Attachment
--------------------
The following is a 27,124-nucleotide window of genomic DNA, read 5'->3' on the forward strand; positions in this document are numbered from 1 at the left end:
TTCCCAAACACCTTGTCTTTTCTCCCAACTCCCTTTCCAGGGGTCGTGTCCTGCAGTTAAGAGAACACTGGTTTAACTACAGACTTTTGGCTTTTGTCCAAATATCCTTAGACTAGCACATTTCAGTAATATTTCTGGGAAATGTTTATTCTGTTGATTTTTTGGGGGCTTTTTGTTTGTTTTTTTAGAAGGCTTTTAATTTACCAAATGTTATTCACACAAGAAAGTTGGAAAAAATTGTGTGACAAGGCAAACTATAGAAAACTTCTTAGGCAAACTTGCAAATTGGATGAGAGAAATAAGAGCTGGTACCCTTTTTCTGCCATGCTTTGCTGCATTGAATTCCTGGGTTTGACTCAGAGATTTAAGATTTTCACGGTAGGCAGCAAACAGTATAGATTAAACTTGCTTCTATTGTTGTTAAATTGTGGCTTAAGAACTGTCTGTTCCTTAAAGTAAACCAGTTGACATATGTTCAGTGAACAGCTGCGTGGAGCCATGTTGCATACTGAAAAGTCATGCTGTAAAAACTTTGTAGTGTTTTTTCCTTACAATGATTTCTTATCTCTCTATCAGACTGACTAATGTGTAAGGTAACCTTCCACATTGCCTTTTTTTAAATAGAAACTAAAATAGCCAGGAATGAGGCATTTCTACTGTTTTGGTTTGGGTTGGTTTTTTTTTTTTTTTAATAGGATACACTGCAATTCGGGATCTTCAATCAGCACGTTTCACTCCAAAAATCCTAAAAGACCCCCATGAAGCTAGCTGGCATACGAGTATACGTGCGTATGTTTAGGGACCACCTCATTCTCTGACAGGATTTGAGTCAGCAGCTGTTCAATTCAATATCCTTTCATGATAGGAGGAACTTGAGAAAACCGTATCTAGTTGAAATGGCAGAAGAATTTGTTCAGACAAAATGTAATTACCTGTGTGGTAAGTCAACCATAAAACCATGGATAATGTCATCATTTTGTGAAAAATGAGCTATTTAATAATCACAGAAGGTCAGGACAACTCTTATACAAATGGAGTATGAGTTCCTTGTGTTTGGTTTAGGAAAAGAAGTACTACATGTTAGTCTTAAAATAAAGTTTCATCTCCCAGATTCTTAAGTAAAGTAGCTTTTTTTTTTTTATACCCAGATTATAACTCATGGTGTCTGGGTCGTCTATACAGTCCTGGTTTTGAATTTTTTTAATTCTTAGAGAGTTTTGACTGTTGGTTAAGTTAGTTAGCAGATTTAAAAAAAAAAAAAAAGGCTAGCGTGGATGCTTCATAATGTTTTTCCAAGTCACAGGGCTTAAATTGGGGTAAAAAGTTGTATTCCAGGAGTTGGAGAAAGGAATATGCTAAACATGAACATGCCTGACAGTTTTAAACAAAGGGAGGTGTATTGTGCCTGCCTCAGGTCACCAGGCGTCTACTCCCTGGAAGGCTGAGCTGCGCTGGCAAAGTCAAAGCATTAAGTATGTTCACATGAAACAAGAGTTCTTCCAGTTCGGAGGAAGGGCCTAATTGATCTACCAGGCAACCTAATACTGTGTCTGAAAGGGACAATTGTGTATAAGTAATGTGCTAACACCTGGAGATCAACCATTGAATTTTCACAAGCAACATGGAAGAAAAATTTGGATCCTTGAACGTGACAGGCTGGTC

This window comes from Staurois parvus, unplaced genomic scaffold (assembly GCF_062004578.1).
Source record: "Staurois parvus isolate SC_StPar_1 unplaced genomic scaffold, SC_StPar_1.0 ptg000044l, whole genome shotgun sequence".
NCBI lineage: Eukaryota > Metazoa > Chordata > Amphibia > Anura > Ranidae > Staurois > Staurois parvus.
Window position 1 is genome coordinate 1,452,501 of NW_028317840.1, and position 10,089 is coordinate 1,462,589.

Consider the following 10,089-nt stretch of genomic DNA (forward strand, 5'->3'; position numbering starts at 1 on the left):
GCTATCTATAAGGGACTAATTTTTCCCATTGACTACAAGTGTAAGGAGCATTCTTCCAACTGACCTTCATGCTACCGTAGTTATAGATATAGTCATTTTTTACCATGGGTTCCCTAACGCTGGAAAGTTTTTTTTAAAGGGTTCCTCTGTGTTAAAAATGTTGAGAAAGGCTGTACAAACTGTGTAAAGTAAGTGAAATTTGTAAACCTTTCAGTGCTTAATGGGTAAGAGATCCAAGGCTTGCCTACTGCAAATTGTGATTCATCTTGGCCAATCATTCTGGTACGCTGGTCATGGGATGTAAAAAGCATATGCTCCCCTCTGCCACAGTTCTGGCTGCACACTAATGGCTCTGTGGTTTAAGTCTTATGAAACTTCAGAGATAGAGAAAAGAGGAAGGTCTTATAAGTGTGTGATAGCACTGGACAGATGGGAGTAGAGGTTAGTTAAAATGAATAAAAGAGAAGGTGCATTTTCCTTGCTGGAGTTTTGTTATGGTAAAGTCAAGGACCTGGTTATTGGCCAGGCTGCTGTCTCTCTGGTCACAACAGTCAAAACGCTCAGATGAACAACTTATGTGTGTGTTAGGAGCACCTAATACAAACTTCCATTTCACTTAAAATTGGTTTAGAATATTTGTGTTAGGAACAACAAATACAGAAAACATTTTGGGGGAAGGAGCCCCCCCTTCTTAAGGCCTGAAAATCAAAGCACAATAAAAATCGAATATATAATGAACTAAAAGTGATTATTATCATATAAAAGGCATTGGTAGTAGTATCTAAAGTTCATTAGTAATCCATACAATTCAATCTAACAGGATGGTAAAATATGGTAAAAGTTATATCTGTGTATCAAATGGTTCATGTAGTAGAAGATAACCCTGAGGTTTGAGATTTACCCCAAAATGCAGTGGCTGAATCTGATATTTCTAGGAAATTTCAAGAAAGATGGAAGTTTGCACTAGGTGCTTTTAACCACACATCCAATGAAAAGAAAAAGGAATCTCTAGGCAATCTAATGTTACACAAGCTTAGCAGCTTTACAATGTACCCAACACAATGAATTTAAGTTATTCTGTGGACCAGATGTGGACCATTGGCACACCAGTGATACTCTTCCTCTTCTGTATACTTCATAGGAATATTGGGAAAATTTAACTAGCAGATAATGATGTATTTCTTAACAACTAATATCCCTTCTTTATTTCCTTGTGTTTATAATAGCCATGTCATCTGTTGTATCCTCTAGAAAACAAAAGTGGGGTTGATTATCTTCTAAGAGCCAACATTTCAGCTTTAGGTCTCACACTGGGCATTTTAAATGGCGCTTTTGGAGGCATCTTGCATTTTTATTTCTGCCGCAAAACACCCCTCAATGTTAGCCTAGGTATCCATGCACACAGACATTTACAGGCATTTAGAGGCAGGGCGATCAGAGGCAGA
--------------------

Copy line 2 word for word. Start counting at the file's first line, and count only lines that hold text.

TTCCCAAACACCTTGTCTTTTCTCCCAACTCCCTTTCCAGGGGTCGTGTCCTGCAGTTAAGAGAACACTGGTTTAACTACAGACTTTTGGCTTTTGTCCAAATATCCTTAGACTAGCACATTTCAGTAATATTTCTGGGAAATGTTTATTCTGTTGATTTTTTGGGGGCTTTTTGTTTGTTTTTTTAGAAGGCTTTTAATTTACCAAATGTTATTCACACAAGAAAGTTGGAAAAAATTGTGTGACAAGGCAAACTATAGAAAACTTCTTAGGCAAACTTGCAAATTGGATGAGAGAAATAAGAGCTGGTACCCTTTTTCTGCCATGCTTTGCTGCATTGAATTCCTGGGTTTGACTCAGAGATTTAAGATTTTCACGGTAGGCAGCAAACAGTATAGATTAAACTTGCTTCTATTGTTGTTAAATTGTGGCTTAAGAACTGTCTGTTCCTTAAAGTAAACCAGTTGACATATGTTCAGTGAACAGCTGCGTGGAGCCATGTTGCATACTGAAAAGTCATGCTGTAAAAACTTTGTAGTGTTTTTTCCTTACAATGATTTCTTATCTCTCTATCAGACTGACTAATGTGTAAGGTAACCTTCCACATTGCCTTTTTTTAAATAGAAACTAAAATAGCCAGGAATGAGGCATTTCTACTGTTTTGGTTTGGGTTGGTTTTTTTTTTTTTTTAATAGGATACACTGCAATTCGGGATCTTCAATCAGCACGTTTCACTCCAAAAATCCTAAAAGACCCCCATGAAGCTAGCTGGCATACGAGTATACGTGCGTATGTTTAGGGACCACCTCATTCTCTGACAGGATTTGAGTCAGCAGCTGTTCAATTCAATATCCTTTCATGATAGGAGGAACTTGAGAAAACCGTATCTAGTTGAAATGGCAGAAGAATTTGTTCAGACAAAATGTAATTACCTGTGTGGTAAGTCAACCATAAAACCATGGATAATGTCATCATTTTGTGAAAAATGAGCTATTTAATAATCACAGAAGGTCAGGACAACTCTTATACAAATGGAGTATGAGTTCCTTGTGTTTGGTTTAGGAAAAGAAGTACTACATGTTAGTCTTAAAATAAAGTTTCATCTCCCAGATTCTTAAGTAAAGTAGCTTTTTTTTTTTTATACCCAGATTATAACTCATGGTGTCTGGGTCGTCTATACAGTCCTGGTTTTGAATTTTTTTAATTCTTAGAGAGTTTTGACTGTTGGTTAAGTTAGTTAGCAGATTTAAAAAAAAAAAAAAAGGCTAGCGTGGATGCTTCATAATGTTTTTCCAAGTCACAGGGCTTAAATTGGGGTAAAAAGTTGTATTCCAGGAGTTGGAGAAAGGAATATGCTAAACATGAACATGCCTGACAGTTTTAAACAAAGGGAGGTGTATTGTGCCTGCCTCAGGTCACCAGGCGTCTACTCCCTGGAAGGCTGAGCTGCGCTGGCAAAGTCAAAGCATTAAGTATGTTCACATGAAACAAGAGTTCTTCCAGTTCGGAGGAAGGGCCTAATTGATCTACCAGGCAACCTAATACTGTGTCTGAAAGGGACAATTGTGTATAAGTAATGTGCTAACACCTGGAGATCAACCATTGAATTTTCACAAGCAACATGGAAGAAAAATTTGGATCCTTGAACGTGACAGGCTGGTC